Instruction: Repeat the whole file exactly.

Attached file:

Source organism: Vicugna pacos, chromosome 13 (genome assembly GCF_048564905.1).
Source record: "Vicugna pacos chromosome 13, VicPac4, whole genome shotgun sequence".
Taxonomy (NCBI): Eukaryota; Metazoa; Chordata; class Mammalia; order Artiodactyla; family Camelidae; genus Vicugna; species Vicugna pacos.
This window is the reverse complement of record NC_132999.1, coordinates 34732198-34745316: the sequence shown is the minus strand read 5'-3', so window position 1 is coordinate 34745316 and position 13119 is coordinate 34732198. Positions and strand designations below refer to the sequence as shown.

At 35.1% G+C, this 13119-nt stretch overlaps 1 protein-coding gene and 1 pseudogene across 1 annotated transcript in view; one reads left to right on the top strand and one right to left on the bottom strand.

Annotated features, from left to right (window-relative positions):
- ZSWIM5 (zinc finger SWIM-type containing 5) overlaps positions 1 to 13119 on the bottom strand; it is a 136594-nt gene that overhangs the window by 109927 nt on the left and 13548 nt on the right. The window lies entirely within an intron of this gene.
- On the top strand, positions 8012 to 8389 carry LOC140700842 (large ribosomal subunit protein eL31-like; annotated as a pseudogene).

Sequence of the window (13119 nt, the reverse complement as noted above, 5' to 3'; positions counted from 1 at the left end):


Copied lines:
Source organism: Vicugna pacos, chromosome 13 (genome assembly GCF_048564905.1).
Source record: "Vicugna pacos chromosome 13, VicPac4, whole genome shotgun sequence".
Taxonomy (NCBI): Eukaryota; Metazoa; Chordata; class Mammalia; order Artiodactyla; family Camelidae; genus Vicugna; species Vicugna pacos.
This window is the reverse complement of record NC_132999.1, coordinates 34732198-34745316: the sequence shown is the minus strand read 5'-3', so window position 1 is coordinate 34745316 and position 13119 is coordinate 34732198. Positions and strand designations below refer to the sequence as shown.

At 35.1% G+C, this 13119-nt stretch overlaps 1 protein-coding gene and 1 pseudogene across 1 annotated transcript in view; one reads left to right on the top strand and one right to left on the bottom strand.

Annotated features, from left to right (window-relative positions):
- ZSWIM5 (zinc finger SWIM-type containing 5) overlaps positions 1 to 13119 on the bottom strand; it is a 136594-nt gene that overhangs the window by 109927 nt on the left and 13548 nt on the right. The window lies entirely within an intron of this gene.
- On the top strand, positions 8012 to 8389 carry LOC140700842 (large ribosomal subunit protein eL31-like; annotated as a pseudogene).

Sequence of the window (13119 nt, the reverse complement as noted above, 5' to 3'; positions counted from 1 at the left end):